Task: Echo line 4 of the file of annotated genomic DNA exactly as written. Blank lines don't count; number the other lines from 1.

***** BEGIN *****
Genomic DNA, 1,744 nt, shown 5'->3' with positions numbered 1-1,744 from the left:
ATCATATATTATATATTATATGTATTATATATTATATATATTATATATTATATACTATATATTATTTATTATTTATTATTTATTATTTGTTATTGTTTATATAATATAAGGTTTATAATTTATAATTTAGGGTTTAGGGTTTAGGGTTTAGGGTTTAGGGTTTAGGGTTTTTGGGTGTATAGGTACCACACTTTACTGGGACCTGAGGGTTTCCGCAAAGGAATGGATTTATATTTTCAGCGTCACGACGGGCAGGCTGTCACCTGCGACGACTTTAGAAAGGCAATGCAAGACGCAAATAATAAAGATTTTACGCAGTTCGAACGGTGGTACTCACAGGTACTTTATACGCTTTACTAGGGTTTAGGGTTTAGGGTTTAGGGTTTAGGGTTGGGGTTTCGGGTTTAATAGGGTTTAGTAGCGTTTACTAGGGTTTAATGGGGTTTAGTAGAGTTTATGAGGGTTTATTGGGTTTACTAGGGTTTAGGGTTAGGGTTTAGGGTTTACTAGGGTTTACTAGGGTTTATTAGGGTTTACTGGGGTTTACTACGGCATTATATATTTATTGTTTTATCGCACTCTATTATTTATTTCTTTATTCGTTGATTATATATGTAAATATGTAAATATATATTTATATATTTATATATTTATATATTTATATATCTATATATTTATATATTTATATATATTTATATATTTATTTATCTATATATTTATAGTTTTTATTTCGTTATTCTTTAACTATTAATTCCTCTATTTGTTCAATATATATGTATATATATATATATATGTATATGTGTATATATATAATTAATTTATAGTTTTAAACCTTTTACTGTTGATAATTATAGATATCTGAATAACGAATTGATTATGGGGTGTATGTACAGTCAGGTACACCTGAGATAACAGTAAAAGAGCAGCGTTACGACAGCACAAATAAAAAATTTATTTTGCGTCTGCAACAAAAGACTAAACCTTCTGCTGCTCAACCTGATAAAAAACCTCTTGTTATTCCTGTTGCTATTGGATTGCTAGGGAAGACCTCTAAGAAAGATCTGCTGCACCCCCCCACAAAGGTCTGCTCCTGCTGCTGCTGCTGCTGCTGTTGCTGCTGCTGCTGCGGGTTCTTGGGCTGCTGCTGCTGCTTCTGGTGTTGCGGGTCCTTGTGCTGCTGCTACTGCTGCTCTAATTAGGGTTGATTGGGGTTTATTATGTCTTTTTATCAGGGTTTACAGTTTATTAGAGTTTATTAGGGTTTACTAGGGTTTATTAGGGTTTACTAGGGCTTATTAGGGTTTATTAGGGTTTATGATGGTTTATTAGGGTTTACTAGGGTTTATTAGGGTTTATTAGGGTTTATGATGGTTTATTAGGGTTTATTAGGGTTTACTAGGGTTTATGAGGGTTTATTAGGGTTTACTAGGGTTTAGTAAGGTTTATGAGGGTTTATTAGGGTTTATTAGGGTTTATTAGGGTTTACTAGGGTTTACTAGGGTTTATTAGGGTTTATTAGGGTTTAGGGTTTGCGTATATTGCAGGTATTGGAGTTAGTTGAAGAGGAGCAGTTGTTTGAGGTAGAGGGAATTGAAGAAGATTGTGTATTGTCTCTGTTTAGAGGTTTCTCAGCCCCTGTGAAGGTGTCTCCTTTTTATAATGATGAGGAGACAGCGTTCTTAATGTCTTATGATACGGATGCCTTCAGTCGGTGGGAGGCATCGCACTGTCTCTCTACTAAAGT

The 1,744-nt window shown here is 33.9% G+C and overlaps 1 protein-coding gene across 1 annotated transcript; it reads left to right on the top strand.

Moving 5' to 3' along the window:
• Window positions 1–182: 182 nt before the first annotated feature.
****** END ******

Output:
Moving 5' to 3' along the window: